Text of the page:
Vegan diet: safe or risky?


Many studies have highlighted nutritional deficiencies in vegan people. However, they are mostly attributable to an incorrect application of the vegan diet. Scientific research has now shown that it represents a safe approach in all phases of life and a valid ally in the prevention of chronic diseases. However, for a vegan food approach to be safe, it must be balanced in all its nutrients.

Vegans exclude all foods of animal origin from their diet, for ethical and / or health reasons. Specifically, a person who embraces this food style eliminates meat, fish, eggs, honey, dairy products and its derivatives from their meals. Often, being vegan is not confined only to eating habits but extends to lifestyle, trying to minimize the impact of man on the environment.

Vegan diets have been demonized for a long time because they are considered incapable of satisfying all human nutritional needs. Many studies have indeed highlighted deficiencies in vegan people. However, these are mostly attributable not to the lifestyle itself but to its incorrect application. The diets of these subjects tend to be unbalanced on some macronutrients and micronutrients, causing serious deficiencies in the body.

The aspects to keep in mind, in terms of macronutrients, when deciding to follow a vegan diet, are the following:

  • Do not tilt the diet towards carbohydrates. A diet must respect a correct distribution of all macronutrients (carbohydrates, proteins and lipids), even if this requires a great deal of effort compared to a non-vegan approach. Vegans must also be careful not to exceed the amount of fiber intake, which could cause gastrointestinal problems, diarrhea and dehydration, as well as limiting the absorption of some micronutrients, such as calcium and zinc;
  • We recommend a higher protein intake than that of the omnivorous diet, while maintaining the right calorie balance. This is because vegetable proteins have a lower bioavailability (absorption) than non-vegetable ones. Furthermore, it is necessary to vary and use different protein sources, so as to have a complete representation of all amino acids, especially the essential ones. The main vegan protein sources are legumes (for example soy), cereals (for example quinoa) and others (for example seitan);
  • Considering Omega 3 fatty acids, vegans generally have a normal intake of alpha linolenic acid (ALA) but significantly low blood levels of eicosapentaenoic acid (EPA) and docosahexaenoic acid (DHA), of which ALA is a precursor. We therefore recommend increasing the ALA intake and possibly integrating DHA and EPA in the event of a deficiency. Sources rich in omega 3 are seeds (flax, chia, camelina, colza, and hemp), nuts and their oils.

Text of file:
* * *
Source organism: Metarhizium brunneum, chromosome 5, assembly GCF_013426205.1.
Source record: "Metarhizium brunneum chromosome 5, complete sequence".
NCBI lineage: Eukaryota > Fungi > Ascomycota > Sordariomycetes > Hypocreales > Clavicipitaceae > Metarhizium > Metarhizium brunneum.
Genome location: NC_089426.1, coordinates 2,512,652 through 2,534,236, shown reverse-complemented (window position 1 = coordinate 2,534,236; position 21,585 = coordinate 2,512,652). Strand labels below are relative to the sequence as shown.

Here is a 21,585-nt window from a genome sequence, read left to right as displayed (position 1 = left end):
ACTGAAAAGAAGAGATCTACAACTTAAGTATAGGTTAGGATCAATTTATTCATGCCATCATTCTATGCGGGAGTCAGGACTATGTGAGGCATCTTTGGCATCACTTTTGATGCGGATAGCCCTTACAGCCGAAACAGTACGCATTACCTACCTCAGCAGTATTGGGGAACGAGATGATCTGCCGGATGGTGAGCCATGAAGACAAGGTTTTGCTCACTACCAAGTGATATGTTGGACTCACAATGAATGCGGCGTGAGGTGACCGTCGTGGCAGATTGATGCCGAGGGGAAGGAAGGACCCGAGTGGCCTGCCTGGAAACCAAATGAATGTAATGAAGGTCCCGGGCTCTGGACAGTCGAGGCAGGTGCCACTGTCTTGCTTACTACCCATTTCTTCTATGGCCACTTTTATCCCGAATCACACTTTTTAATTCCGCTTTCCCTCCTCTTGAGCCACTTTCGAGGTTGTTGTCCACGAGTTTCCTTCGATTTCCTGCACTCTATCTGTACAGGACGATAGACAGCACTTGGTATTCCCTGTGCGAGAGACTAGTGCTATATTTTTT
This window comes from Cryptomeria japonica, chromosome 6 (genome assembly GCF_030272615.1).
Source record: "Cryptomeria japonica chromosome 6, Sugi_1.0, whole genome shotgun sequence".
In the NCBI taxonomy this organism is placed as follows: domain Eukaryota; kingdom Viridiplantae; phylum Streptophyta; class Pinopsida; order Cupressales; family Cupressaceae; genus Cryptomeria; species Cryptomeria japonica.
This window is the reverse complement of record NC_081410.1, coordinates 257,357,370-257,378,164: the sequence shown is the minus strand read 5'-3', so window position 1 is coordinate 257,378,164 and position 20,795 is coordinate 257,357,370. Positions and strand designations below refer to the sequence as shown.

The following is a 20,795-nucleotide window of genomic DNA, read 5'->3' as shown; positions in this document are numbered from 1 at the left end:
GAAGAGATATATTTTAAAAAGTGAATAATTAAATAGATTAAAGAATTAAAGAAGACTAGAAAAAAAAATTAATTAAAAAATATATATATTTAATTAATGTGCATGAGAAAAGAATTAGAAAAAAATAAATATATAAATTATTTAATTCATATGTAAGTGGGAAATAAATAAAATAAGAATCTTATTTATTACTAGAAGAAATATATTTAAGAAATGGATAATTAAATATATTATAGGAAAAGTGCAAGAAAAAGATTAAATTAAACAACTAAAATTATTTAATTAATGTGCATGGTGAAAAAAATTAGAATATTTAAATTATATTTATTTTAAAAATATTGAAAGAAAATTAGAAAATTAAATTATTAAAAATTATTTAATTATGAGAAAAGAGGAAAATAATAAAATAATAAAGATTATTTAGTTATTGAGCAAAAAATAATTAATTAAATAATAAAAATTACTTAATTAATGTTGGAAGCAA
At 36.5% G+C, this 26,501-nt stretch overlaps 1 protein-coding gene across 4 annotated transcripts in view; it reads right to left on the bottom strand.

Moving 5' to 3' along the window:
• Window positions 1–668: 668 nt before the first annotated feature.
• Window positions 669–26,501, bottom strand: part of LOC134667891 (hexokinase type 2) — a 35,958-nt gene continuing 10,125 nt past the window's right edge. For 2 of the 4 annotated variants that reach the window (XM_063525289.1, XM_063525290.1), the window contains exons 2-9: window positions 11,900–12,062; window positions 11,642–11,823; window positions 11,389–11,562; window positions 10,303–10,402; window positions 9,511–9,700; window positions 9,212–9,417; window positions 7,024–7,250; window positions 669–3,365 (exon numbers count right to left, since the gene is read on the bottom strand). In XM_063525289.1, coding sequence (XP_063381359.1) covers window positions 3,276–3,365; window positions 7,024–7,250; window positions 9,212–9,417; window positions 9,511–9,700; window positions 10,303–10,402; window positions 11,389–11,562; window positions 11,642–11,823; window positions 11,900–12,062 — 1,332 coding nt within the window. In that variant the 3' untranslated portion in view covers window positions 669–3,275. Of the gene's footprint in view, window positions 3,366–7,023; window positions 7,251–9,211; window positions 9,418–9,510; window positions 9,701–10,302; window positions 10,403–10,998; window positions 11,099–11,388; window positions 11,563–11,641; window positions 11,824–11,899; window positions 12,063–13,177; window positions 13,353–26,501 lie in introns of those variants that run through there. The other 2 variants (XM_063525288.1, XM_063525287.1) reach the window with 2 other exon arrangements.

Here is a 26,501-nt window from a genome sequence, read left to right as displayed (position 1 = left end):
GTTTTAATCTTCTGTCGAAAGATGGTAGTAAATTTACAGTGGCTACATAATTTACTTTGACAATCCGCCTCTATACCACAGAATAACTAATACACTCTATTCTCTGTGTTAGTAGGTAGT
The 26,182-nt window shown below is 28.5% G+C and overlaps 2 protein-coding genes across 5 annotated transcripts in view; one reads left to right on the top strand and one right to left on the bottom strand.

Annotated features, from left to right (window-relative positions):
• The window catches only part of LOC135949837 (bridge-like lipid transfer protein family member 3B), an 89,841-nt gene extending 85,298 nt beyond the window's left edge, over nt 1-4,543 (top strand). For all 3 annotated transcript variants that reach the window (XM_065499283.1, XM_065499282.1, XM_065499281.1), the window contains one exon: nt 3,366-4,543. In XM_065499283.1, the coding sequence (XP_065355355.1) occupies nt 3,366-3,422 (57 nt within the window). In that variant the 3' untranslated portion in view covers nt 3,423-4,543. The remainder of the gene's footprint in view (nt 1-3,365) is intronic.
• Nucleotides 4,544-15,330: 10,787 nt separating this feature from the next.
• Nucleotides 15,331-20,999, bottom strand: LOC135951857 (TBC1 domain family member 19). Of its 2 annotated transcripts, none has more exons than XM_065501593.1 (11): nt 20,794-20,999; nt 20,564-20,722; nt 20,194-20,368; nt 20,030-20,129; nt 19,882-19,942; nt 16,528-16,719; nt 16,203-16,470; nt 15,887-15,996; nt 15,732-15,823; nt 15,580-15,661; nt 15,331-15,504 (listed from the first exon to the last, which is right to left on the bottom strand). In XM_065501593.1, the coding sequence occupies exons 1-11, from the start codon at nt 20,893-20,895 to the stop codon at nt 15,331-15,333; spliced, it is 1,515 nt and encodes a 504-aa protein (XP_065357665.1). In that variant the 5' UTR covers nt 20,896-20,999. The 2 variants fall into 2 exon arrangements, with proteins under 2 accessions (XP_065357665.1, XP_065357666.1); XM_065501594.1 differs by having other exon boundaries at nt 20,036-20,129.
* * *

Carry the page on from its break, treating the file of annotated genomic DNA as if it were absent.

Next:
As far as the contribution of micronutrients in the vegan diet is concerned, we observe that:

  • Vegans consume similar quantities of iron as non-vegans but, being less bioavailable in vegan sources, it is easy to run into a deficiency. In fact, iron absorption levels are not only linked to the ingested source but also to the metabolic state of the individual at that time. Vegan sources of iron are soy, spirulina, lentils, tofu, quinoa, beans and chickpeas;
  • Zinc blood levels may be lower in vegan subjects than in non-vegans but still included in the reference intervals. Zinc sources for vegan include pumpkin seeds, soy products, legumes, cereals and pecans. Food preparation techniques such as soaking and sprouting can increase their bioavailability;
  • To maintain bone health, it is important to take the right amount of calcium, as well as of vitamin D. The calcium absorbed by the body is not only dependent on its presence in the food, but also on its bioavailability. Thus, we find foods (such as spinach and beets) very rich in calcium but in a poorly absorbable form due to the presence of oxalates, phytates and fibers. Other foods (such as cabbage and turnip greens) also represent an excellent source of calcium because they are easily absorbed, even if their content is low;
  • The deficiency of vitamin B12 is the one that most involves vegans as the vegetable sources do not (today) provide this vitamin and the fermented products and algae are not sufficient. A lack in this vitamin causes symptoms such as unusual tiredness, tingling in the fingers and toes, poor digestion, mental fatigue and elevated homocysteine. Due to the low presence in vegan foods, integration through food supplements is required.

Scientific research has now shown that the vegan diet represents a safe approach at all stages of life, even in the most delicate ones such as pregnancy, breastfeeding, childhood and old age. Following a vegan diet can also be a valid ally in the prevention of chronic diseases such as obesity, diabetes and cardiovascular diseases. For a vegan approach to be safe, however, it must be balanced in all its nutrients, so that the body receives what it needs to live healthy.